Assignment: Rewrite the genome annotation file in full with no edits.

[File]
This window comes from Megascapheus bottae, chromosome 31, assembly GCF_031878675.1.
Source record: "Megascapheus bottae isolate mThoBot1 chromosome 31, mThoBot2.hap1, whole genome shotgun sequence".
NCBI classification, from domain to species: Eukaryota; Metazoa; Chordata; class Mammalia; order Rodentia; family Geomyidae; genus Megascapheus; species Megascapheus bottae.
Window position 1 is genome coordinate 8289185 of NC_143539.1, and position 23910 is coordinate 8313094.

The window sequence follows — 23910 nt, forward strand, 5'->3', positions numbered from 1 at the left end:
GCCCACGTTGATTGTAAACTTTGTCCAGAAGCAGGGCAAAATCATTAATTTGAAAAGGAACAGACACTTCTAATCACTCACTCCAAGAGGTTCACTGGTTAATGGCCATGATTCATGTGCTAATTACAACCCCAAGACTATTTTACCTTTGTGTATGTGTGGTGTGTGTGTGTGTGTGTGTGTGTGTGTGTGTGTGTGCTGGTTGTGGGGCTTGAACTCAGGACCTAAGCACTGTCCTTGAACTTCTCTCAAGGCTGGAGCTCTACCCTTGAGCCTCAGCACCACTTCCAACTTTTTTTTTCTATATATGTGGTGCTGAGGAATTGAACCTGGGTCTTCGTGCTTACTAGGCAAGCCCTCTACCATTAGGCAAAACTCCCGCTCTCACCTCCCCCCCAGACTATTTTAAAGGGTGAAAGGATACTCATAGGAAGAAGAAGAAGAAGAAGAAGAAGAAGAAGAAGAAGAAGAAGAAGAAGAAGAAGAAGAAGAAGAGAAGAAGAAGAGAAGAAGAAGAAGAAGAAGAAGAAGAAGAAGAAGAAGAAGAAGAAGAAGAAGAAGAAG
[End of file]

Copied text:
This window comes from Megascapheus bottae, chromosome 31, assembly GCF_031878675.1.
Source record: "Megascapheus bottae isolate mThoBot1 chromosome 31, mThoBot2.hap1, whole genome shotgun sequence".
NCBI classification, from domain to species: Eukaryota; Metazoa; Chordata; class Mammalia; order Rodentia; family Geomyidae; genus Megascapheus; species Megascapheus bottae.
Window position 1 is genome coordinate 8289185 of NC_143539.1, and position 23910 is coordinate 8313094.

The window sequence follows — 23910 nt, forward strand, 5'->3', positions numbered from 1 at the left end:
GCCCACGTTGATTGTAAACTTTGTCCAGAAGCAGGGCAAAATCATTAATTTGAAAAGGAACAGACACTTCTAATCACTCACTCCAAGAGGTTCACTGGTTAATGGCCATGATTCATGTGCTAATTACAACCCCAAGACTATTTTACCTTTGTGTATGTGTGGTGTGTGTGTGTGTGTGTGTGTGTGTGTGTGTGTGTGCTGGTTGTGGGGCTTGAACTCAGGACCTAAGCACTGTCCTTGAACTTCTCTCAAGGCTGGAGCTCTACCCTTGAGCCTCAGCACCACTTCCAACTTTTTTTTTCTATATATGTGGTGCTGAGGAATTGAACCTGGGTCTTCGTGCTTACTAGGCAAGCCCTCTACCATTAGGCAAAACTCCCGCTCTCACCTCCCCCCCAGACTATTTTAAAGGGTGAAAGGATACTCATAGGAAGAAGAAGAAGAAGAAGAAGAAGAAGAAGAAGAAGAAGAAGAAGAAGAAGAAGAAGAAGAAGAGAAGAAGAAGAGAAGAAGAAGAAGAAGAAGAAGAAGAAGAAGAAGAAGAAGAAGAAGAAGAAGAAGAAG